Women meeting in Baku
Baku, the capital of Azerbaijan, lies on the shores of the Caspian Sea and is a gleaming showcase of the country’s robust oil-based economy. One recent evening, leaving the Yacht Club after our culminating dinner, we glanced up and found a trio of skyscrapers with flames projected on their glass frontages. It was an impressive sight, as with the central area with dun-colored European-style buildings with shops of the best-known designer names, names like Gucci, Armani, Hermes, Prada and others on their ground floors.
On the streets, one finds luxury cars and even limousines cruising the busy, traffic-choked lanes.
On the first and last days of our conference, we were brought to historic tourist sites outside the capital and in Baku. On the first day, we visited two sites—an ancient Zoroastrian “temple of fire” and a village dating back to before Christ was born—whose restoration was funded by the Heydar Aliyev Foundation, named after the late president who took over the reins of government shortly after Azerbaijan left the USSR in the early 1990s. The present head of state is his son, Ilham, and father-and-son portraits of the two men grace the walls of government offices and even small private shops.
Two days later, we were brought on a walking tour of the “old city,” with a palace, mosques, a tower and ancient buildings, surrounded by mustard-colored walls that set the general “look” of Baku. Nearby are parks and promenades that follow the contours of the Caspian Sea, whose cold winds send the temperature plunging despite the blinding sun.
The conference I attended, the first meeting of the “women’s wing” of the International Conference of Asian Political Parties (Icapp), was hosted by the Yeni or “new” Azerbaijan Party, the ruling political group in the country. This, I understand, is all part and parcel of the general drive of the Aliyev government to gain world recognition and respect, to take its place among the world’s leading nations.
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At the women’s wing meeting, the Philippines actually had a strong presence, in the person of former Speaker Jose de Venecia who is the founding chair of Icapp.
Delivering the opening remarks, De Venecia paid tribute to the leadership of women throughout Asia, who led struggles for the rights of women and for women’s recognition as not just citizens with equal rights and opportunities, but also as national leaders and parliamentarians.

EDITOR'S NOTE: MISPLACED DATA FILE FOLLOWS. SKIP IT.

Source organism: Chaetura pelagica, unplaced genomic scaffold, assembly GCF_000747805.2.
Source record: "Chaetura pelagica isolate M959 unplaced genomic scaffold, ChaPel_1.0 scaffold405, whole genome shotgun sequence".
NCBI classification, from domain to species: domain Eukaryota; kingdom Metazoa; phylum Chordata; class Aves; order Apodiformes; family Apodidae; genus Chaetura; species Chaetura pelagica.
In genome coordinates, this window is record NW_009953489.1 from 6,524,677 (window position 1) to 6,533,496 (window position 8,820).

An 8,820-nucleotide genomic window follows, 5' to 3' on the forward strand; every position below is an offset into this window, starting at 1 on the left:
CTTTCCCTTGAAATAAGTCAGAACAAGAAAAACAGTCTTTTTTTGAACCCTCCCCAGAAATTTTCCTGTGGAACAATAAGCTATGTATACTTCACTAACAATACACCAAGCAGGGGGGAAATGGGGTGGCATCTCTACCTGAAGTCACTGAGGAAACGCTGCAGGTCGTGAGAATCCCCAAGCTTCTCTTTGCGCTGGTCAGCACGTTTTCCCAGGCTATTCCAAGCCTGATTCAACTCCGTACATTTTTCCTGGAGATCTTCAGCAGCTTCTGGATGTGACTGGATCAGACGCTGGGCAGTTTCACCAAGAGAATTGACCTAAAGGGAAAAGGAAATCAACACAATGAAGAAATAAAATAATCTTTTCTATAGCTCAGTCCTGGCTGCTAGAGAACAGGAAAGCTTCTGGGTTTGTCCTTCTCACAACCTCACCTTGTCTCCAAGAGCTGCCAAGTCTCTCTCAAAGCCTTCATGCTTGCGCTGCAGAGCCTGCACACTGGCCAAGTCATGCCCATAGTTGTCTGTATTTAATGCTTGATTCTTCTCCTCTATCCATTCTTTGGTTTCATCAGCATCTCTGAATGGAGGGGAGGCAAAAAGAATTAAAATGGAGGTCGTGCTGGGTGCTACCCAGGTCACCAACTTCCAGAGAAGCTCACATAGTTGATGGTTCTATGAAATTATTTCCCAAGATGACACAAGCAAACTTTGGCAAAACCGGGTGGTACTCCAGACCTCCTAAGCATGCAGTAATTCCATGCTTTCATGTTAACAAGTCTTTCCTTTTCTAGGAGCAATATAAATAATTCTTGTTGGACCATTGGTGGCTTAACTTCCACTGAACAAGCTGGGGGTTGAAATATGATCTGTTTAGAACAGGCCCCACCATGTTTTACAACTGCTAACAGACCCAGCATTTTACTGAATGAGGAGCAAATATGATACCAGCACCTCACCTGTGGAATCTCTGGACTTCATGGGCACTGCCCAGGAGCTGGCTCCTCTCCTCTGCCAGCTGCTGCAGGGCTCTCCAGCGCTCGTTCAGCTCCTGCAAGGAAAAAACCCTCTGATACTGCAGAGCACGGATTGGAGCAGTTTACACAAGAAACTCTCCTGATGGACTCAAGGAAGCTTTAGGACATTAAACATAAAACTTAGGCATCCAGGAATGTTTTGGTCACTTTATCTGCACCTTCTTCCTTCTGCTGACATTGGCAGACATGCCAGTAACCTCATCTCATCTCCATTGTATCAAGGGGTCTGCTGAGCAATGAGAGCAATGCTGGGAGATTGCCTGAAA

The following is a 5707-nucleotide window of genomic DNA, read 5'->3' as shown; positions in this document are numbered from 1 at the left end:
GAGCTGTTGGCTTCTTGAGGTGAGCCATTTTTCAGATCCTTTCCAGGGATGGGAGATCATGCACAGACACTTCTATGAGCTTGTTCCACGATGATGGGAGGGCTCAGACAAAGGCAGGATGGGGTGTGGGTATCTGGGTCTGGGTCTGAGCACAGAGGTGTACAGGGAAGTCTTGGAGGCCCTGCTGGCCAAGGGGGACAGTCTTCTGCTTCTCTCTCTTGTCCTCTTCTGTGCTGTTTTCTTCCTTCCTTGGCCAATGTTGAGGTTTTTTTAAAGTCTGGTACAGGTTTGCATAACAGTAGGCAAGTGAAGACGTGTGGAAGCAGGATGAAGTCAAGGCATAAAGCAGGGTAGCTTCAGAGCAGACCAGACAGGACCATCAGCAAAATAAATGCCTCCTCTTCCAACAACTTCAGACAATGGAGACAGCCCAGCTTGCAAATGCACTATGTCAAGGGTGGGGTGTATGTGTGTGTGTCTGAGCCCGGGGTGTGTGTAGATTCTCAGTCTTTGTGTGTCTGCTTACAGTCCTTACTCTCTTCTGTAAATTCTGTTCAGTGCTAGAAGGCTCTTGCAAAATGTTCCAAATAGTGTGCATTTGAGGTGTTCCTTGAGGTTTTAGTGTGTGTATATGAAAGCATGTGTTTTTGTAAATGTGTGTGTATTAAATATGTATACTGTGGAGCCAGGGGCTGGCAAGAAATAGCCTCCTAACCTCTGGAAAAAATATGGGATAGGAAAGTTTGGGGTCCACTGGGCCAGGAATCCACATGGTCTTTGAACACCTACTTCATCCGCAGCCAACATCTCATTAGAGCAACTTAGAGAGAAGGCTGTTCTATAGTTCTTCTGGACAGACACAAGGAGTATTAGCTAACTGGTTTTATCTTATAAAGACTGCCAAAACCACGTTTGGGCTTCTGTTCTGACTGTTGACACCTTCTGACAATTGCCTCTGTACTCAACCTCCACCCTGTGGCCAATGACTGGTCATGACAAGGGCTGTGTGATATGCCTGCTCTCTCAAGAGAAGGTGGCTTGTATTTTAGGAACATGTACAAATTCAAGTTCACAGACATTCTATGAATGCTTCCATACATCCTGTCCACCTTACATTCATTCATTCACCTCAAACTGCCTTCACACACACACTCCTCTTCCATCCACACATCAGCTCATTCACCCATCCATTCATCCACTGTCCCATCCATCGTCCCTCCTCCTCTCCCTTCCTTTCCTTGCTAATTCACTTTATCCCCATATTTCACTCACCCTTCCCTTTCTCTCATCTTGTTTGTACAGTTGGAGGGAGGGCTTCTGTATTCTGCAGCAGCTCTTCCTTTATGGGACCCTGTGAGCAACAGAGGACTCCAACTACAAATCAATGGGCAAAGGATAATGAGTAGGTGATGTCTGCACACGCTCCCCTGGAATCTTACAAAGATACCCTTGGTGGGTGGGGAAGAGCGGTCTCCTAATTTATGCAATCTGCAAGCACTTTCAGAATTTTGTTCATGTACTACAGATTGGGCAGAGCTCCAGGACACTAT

Still, poverty continues to be a cause of concern for Asians—men but especially women and children, who are truly the “poorest of the poor.” To this end, the former Speaker proposed the creation of an “Asian All-Women Anti-Poverty Bank” which would function much like the famous “Grameen Bank movement” of Bangladesh to provide microloans to poor women in the cities and rural areas for their economic survival and growth as microentrepreneurs.
The women’s wing members and leadership endorsed this proposal in the meeting’s final statement, citing women’s “historically very high repayment records.”
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Also a concern of the women participants were the many ongoing peace negotiations to end various conflicts in the region, especially one which was on almost everybody’s mind—the simmering conflict between North and South Korea—that, hopefully, can be solved by diplomatic means rather than by saber-rattling and war-like rhetoric.
The “Baku Statement” hailed the appointment of women to lead in peace initiatives, including acting as negotiators in peace and reconciliation efforts. Included among them are the Philippines’ own presidential adviser on the peace process, Ging Deles, as well as Miriam Coronel Ferrer, who chairs the government panel in the peace talks with the Moro Islamic Liberation Front.
As for Korea, De Venecia told me in private that he would recommend the holding of “party-to-party” talks between the North and South, with leaders of the Korean Workers’ Party in the North and the Saenuri, the dominant party in the South, sitting down or at least communicating with one another, with no need for grandstanding or for heated rhetoric, working out ways to settle disputes arising from the latest wrinkles between the leadership of both countries.
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More than 40 women participants and observers from 23 countries in Asia and elsewhere, representing 29 political parties, took part in the meeting. Much of the meeting consisted of addresses and remarks from the participants, including reports on the progress being made to integrate gender in parliament and other official bodies, and the need for more gender-fair laws and improve the ratio between men and women in political affairs.
But it was in the “unofficial” events that much of the networking was done, as women discovered each other’s “back stories” and views on everything—from child-rearing to dealing with in-laws, on political scandals and corruption charges, from party squabbles to cultural oddities.
Women in politics—and women who observe and study politics—in the region will have another chance to interact and act on the proposals made at this first meeting during the Icapp Special Conference on Women in Seoul in September. The conference was proposed by the Saenuri Party of President Park Gaeun Hye, and the opposition Democratic United Party, to be coordinated by Icapp secretary general Chung Eui-yong.
All these in preparation for the forthcoming Fifth World Conference on Women in 2015, a decade after the Beijing Women’s Conference which proved to be a landmark gathering of the women around the world.
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